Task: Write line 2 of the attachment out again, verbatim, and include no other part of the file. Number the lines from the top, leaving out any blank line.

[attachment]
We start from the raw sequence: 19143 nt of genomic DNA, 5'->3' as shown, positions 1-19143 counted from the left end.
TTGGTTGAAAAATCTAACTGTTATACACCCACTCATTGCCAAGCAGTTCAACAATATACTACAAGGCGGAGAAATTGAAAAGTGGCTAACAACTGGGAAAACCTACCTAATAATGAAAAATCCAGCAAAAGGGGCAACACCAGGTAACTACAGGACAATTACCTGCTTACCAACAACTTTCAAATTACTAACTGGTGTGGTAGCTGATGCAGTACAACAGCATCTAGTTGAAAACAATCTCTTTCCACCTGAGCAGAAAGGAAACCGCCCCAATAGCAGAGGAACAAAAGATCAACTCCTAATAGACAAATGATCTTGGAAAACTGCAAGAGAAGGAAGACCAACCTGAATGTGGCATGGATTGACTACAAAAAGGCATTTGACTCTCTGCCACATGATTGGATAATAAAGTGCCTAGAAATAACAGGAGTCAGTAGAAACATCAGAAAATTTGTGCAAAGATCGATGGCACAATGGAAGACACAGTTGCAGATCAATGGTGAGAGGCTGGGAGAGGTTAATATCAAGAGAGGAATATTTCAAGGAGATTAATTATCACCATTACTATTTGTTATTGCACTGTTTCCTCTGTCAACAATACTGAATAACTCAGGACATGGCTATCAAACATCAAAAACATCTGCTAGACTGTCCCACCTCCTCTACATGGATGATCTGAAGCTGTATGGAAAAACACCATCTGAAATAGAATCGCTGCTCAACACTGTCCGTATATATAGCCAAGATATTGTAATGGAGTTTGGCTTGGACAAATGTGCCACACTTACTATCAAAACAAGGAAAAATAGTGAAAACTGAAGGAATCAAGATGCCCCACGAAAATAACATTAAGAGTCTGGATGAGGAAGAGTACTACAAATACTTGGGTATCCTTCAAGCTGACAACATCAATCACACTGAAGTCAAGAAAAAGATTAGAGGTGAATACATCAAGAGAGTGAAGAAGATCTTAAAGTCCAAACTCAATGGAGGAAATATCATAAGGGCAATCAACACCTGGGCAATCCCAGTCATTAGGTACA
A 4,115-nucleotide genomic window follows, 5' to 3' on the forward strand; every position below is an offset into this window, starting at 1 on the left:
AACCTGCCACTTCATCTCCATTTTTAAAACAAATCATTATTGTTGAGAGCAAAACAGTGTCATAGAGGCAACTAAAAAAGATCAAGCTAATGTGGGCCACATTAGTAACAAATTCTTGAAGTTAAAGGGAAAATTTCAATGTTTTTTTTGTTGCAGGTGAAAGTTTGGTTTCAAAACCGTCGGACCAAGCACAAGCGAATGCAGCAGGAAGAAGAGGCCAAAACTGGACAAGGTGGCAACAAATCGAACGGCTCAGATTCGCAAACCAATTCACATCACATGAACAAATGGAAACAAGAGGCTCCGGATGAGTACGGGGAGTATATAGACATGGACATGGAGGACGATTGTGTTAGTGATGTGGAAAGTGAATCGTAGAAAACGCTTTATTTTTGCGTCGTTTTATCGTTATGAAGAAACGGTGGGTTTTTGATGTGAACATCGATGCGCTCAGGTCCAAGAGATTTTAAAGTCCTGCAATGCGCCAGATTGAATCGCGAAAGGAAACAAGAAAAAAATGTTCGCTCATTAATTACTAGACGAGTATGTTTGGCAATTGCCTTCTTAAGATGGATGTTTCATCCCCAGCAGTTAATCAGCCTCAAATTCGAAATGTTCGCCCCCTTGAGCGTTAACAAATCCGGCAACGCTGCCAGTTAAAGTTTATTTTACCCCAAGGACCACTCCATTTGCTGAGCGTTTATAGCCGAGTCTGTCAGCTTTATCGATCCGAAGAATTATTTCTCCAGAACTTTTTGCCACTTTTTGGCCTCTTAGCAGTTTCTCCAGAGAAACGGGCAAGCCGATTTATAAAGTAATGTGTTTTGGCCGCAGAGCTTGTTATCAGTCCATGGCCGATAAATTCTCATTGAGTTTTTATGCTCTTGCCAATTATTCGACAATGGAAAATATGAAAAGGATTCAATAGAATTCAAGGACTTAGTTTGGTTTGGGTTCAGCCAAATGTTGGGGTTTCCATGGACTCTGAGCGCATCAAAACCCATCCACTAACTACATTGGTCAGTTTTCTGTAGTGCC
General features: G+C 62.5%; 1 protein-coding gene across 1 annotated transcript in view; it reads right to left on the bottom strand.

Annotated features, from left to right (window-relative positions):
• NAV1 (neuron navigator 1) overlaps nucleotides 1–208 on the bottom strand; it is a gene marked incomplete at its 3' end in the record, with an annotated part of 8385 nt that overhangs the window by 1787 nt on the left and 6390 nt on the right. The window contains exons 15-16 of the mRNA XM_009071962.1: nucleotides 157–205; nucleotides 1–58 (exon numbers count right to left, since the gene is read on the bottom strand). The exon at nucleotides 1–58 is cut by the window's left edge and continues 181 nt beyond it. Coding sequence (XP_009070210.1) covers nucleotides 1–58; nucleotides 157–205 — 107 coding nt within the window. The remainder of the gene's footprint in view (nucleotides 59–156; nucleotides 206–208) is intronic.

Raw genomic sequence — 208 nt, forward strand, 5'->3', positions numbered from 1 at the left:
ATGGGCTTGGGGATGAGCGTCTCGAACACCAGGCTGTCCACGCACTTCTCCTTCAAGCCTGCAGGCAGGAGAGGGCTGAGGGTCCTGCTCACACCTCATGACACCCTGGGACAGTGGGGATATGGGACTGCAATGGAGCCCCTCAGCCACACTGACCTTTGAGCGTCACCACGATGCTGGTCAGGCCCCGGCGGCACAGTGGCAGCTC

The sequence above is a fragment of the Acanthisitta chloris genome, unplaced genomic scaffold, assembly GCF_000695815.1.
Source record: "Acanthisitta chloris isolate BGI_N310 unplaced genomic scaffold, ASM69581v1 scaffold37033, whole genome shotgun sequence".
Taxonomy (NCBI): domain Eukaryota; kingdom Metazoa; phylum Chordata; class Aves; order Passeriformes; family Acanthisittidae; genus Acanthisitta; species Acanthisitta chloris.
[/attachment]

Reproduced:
TTGGTTGAAAAATCTAACTGTTATACACCCACTCATTGCCAAGCAGTTCAACAATATACTACAAGGCGGAGAAATTGAAAAGTGGCTAACAACTGGGAAAACCTACCTAATAATGAAAAATCCAGCAAAAGGGGCAACACCAGGTAACTACAGGACAATTACCTGCTTACCAACAACTTTCAAATTACTAACTGGTGTGGTAGCTGATGCAGTACAACAGCATCTAGTTGAAAACAATCTCTTTCCACCTGAGCAGAAAGGAAACCGCCCCAATAGCAGAGGAACAAAAGATCAACTCCTAATAGACAAATGATCTTGGAAAACTGCAAGAGAAGGAAGACCAACCTGAATGTGGCATGGATTGACTACAAAAAGGCATTTGACTCTCTGCCACATGATTGGATAATAAAGTGCCTAGAAATAACAGGAGTCAGTAGAAACATCAGAAAATTTGTGCAAAGATCGATGGCACAATGGAAGACACAGTTGCAGATCAATGGTGAGAGGCTGGGAGAGGTTAATATCAAGAGAGGAATATTTCAAGGAGATTAATTATCACCATTACTATTTGTTATTGCACTGTTTCCTCTGTCAACAATACTGAATAACTCAGGACATGGCTATCAAACATCAAAAACATCTGCTAGACTGTCCCACCTCCTCTACATGGATGATCTGAAGCTGTATGGAAAAACACCATCTGAAATAGAATCGCTGCTCAACACTGTCCGTATATATAGCCAAGATATTGTAATGGAGTTTGGCTTGGACAAATGTGCCACACTTACTATCAAAACAAGGAAAAATAGTGAAAACTGAAGGAATCAAGATGCCCCACGAAAATAACATTAAGAGTCTGGATGAGGAAGAGTACTACAAATACTTGGGTATCCTTCAAGCTGACAACATCAATCACACTGAAGTCAAGAAAAAGATTAGAGGTGAATACATCAAGAGAGTGAAGAAGATCTTAAAGTCCAAACTCAATGGAGGAAATATCATAAGGGCAATCAACACCTGGGCAATCCCAGTCATTAGGTACA